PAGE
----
A safe docking will mark the end of the first leg of a landmark mission for NASA and SpaceX, which have been working together for a decade to return human spaceflight capabilities to the United States and ensure the multibillion-dollar ISS stays fully staffed.
This also marks the first fully operational crewed mission for SpaceX, following up a test mission in May that carried NASA astronauts Douglas Hurley and Robert Behnken, both test pilots, to the space station for a brief stay.
During a brief dispatch between mission control and the astronauts Monday afternoon, mission commander Hopkins asked ground control operators if they could see Glover smiling “because it hasn’t stopped since we’ve been up here.”
Though mission control had to work through some minor technical hangups on the autonomous Crew Dragon spacecraft overnight, the ride appeared to be going smoothly on Monday. Since taking off from Florida atop a SpaceX Falcon 9 rocket Sunday evening, the Crew Dragon spacecraft has been slowly raising its orbit and maneuvering closer to the space station.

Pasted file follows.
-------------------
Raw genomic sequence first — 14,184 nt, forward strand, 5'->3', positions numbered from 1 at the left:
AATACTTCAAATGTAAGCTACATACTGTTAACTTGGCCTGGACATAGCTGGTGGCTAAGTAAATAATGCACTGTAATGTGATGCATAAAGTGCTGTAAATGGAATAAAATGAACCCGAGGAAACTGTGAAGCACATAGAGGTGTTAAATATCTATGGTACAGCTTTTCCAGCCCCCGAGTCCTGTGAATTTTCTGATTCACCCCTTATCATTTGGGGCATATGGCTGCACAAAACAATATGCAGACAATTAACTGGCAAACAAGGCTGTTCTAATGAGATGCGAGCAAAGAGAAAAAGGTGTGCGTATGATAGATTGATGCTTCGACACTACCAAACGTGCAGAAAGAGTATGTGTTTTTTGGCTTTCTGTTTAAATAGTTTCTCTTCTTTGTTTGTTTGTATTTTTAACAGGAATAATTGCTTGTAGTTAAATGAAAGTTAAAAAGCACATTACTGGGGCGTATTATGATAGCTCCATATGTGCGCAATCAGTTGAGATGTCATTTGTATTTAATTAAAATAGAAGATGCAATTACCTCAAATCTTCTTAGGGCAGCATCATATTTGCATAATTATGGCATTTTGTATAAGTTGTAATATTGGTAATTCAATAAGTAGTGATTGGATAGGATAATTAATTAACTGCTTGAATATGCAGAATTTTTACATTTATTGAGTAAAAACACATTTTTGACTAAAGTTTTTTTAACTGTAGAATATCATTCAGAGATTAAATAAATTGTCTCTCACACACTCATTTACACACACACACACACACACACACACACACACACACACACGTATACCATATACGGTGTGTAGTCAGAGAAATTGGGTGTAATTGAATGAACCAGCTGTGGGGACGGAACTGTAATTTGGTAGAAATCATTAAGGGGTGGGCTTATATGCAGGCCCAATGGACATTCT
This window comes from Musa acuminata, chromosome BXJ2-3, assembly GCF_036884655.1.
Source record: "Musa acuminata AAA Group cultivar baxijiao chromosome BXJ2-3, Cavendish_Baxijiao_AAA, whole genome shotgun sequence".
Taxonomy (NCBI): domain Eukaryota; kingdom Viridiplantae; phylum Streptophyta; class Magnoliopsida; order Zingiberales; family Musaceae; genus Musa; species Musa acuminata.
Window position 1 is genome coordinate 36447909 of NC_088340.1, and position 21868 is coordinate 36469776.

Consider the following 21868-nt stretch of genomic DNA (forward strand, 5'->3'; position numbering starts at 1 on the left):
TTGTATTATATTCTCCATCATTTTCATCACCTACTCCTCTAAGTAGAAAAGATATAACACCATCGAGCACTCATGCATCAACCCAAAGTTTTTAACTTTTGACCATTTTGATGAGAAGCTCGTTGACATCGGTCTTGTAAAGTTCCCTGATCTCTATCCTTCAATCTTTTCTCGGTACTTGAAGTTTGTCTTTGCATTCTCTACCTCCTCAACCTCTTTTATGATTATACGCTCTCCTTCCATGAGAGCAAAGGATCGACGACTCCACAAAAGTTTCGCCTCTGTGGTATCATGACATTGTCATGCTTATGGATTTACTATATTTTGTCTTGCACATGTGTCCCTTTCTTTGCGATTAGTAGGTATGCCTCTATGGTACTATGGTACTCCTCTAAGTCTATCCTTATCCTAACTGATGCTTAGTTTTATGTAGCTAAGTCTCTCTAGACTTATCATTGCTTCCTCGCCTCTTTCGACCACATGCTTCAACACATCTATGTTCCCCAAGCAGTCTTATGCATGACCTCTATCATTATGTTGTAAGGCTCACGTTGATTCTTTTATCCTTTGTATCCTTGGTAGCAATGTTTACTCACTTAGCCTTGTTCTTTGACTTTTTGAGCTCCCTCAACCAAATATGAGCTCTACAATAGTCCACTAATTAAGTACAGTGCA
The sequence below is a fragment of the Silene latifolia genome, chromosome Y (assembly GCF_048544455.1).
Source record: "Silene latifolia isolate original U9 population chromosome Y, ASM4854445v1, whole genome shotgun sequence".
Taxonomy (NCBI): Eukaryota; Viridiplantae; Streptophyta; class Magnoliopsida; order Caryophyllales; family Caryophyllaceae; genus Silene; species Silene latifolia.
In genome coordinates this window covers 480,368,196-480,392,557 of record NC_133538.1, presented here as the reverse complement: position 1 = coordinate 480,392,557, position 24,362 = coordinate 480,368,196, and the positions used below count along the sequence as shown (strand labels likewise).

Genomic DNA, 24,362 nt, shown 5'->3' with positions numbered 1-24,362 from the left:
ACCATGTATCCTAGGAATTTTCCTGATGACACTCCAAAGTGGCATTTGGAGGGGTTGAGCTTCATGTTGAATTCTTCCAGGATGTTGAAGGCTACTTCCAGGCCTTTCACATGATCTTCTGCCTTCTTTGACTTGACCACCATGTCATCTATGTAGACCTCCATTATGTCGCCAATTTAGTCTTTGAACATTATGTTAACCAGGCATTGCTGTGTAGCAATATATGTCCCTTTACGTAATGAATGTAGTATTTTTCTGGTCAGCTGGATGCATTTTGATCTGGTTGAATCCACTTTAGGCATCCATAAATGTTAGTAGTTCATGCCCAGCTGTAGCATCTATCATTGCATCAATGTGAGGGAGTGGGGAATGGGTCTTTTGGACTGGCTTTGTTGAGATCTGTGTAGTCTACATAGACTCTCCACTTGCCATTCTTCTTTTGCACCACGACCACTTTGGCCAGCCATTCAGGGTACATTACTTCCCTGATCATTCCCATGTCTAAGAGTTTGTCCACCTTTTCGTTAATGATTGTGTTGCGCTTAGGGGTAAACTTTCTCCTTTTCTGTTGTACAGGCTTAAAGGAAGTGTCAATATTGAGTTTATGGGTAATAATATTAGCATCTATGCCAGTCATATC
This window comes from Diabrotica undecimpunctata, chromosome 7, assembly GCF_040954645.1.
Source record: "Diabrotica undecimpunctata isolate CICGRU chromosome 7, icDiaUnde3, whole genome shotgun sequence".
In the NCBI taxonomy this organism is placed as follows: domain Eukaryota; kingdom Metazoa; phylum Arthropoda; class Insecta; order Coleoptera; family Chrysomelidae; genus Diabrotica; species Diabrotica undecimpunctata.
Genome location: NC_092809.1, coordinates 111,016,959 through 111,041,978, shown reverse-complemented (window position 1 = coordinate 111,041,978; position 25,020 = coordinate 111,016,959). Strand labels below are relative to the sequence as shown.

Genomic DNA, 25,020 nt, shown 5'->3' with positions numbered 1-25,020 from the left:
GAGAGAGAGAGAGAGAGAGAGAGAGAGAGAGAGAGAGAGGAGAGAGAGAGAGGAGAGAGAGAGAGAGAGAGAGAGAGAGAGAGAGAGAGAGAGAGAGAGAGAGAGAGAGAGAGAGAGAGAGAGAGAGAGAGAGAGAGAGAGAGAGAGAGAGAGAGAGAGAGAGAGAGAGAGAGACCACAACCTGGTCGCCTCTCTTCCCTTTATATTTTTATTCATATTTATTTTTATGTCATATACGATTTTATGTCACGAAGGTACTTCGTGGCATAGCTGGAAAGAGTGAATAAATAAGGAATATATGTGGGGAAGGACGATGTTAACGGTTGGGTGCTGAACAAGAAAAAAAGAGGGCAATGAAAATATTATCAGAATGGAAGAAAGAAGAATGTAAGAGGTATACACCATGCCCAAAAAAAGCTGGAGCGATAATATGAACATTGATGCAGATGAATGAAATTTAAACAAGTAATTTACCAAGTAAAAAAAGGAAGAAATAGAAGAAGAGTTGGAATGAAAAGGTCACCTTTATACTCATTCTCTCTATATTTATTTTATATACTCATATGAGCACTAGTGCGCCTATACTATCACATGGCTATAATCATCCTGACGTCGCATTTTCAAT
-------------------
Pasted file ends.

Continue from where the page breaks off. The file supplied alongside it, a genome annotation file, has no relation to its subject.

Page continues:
Meanwhile, the astronauts were able to swap their spacesuits for more comfortable clothing and get some sleep. NASA intentionally lengthened the time that Crew Dragon is flying free in orbit to allow the crew to sleep so that they’ll be fully awake and alert when it comes time to dock with the ISS.
The Crew-1 astronauts are expected to spend about six months on board the ISS, where they’ll work on a variety of science experiments and conduct space walks to continue updates and repairs on the space station’s exterior.
Before returning home, they’ll be joined by yet another group of astronauts on a mission dubbed Crew-2 that’s due to launch in the spring.